New Babies, New Technology, New Hope

Before I begin this blog, I should note that I am behind in posting on many topics. I have been so busy (that is a good thing), that I have not had time to address some of the fantastic diabetes events of late. I will soon address the incredible joint work of both the American Diabetes Association (ADA) and the Juvenile Diabetes Research Foundation (JDRF) and Lilly in hosting the first Type 1 event in Tucson, AZ. The Phoenix ADA held an extremely informative health fair at Scottsdale Community college. It was well attended and had some terrific break out sessions including one about the bionic pancreas! The Diabetes Coach kids and teens event was so much fun at Me The Artist. The Thriving During the Holidays session at Arizona Bridge to Independent Living went well and so much more! I promise to address all of these soon! Back to the blog. . .

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I know someone about my age expecting their first baby. If this newborn arrives on the due date, (which most of us know is not exactly accurate) this new baby will be almost exactly to the day, 13 years younger than my daughter. Not only does it seem surreal that I still know people that are having their first baby, but the changes in technology and life in general are amazing to witness. I have thought a great deal recently about how time has passed and how things change for both the better and worse in so many ways.

A new baby entering the world today vs. 13 years ago leads me to think about life with diabetes. I think about how things have changed. I am approaching 30 years of life with diabetes. I coached several teens this week. They are dealing with the same emotions that I dealt with so many years ago. They will likely face the same emotions that I faced when I decided to try to bring a child into this world. They will most likely experience the same excitement of parenting and the indescribable fear of the possibility of raising a child with a chronic illness. So much of the same emotions, yet such a different world in which we live!

Coaching these teens constantly takes me back to when I was trying to balance diabetes to the best of my ability. The technology is newer. It is better. The types of insulin have improved. I don’t think that they have improved enough to justify their increase in price, but all the same, I am grateful for the new technology that has led up to this. I am grateful for the new technology of insulin pumps, continuous glucose monitors (CGMs), and better testing supplies. I am thankful for finer gauge lancets and needles. I am thankful for laws enacted such as the passing of the 504 plans in schools. I am thankful for the countless volunteers and relentless dedicated people that support diabetes on all fronts from awareness and education to advocacy and fundraising.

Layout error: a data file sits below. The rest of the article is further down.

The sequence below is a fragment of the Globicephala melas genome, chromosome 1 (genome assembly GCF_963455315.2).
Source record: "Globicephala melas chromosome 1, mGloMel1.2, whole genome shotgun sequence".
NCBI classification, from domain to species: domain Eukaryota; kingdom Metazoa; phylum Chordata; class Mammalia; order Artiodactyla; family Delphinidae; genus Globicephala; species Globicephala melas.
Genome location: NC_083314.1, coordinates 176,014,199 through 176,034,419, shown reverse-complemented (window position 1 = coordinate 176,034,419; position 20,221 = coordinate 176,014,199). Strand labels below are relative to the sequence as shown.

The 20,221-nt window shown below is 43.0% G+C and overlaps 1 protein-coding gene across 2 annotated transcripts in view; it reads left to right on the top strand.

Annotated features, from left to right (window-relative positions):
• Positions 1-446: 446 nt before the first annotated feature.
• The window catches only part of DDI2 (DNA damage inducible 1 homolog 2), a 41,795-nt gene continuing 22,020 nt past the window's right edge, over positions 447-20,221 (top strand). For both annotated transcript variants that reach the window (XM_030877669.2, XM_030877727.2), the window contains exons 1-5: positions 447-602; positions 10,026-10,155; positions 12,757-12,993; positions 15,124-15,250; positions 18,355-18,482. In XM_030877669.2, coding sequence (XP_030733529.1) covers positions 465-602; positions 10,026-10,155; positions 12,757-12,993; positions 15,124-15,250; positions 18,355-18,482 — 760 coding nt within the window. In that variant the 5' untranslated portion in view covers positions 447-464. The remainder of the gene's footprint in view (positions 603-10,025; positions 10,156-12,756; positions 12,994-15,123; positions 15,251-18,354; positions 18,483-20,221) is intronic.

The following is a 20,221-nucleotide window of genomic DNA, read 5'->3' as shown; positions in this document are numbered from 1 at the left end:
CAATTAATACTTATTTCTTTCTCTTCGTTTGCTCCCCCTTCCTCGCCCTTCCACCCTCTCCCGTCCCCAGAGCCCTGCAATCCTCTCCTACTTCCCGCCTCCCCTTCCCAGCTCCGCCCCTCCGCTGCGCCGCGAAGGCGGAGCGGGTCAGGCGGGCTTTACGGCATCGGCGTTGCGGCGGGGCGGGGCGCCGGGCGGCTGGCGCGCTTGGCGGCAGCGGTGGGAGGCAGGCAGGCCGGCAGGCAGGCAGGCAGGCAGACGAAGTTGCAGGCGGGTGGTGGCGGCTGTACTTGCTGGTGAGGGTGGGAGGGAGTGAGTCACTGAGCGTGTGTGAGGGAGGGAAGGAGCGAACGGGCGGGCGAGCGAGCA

I should also note that I am thankful for improvements in technology in many areas of health. I am grateful that women my age and older have the potential to have babies with the help of science. I am grateful for the changes in cancer treatments, MS drugs, vision surgeries, and transplants, just to name a few! So much has changed over the past 13 years and even more since I was diagnosed! Although the rollercoaster of emotions remain the same; I can’t help but be more optimistic for children diagnosed in this time period. I do believe that the numbers of people diagnosed with diabetes is increasing, but I must acknowledge that the number of those suffering from the debilitating complications of diabetes is actually decreasing!

I am grateful that my daughter does not live with diabetes. I can’t help but wonder with each passing year if the improvements in technology and life with diabetes would be helpful if my daughter faced a chronic illness. I think that this new baby about to be born is lucky to come into a world with the improvements thus far. WE haven’t found a cure, but each day could provide new technology and new hope for each new generation.

With each new day comes the chance to make a new choice. Each day offers a chance to tackle this beast of a life with diabetes head on. Each day gives the possibility of new direction, new steps in education, and new opportunities for each of us to make attitude adjustments and try harder to fight. A new day, a new baby, a new set of possibilities! Each day we fight, we survive, and we win. It doesn’t matter if you are experiencing the birth of your first child or experiencing the 30th year of BG testing and injections. Each day offers the potential for advancement, technological improvements, new possibilities, and new hope!

With each teen I coach, I am reminded that we can all start anew each and every day. Some days we do this better than others. Some days we are frustrated by our condition and the faults in technology that we experience. Some days we do not experience the joy that science was supposed to bring our way. However, each person, each day, can have new hope! We all have been told that this is the decade of the cure for diabetes. Most of us roll our eyes at this statement. Although we are not there yet, we can still hope. We can help remind each other that there will always be new hope. Reach out to someone that is struggling with their diabetes care, and strengthen them if you can. Remind them that although they may have down days, we can reenergize each other in this battle.

New babies, new technology, and new hope are wonderful things of which to be reminded. I tend to forget this and get bogged down in the hardships. I am reminded to encourage these kids to do their best. There is possibility and hope around every corner! Take advantage of it!

All The Best,

Marianne Tetlow
The Diabetes Coach

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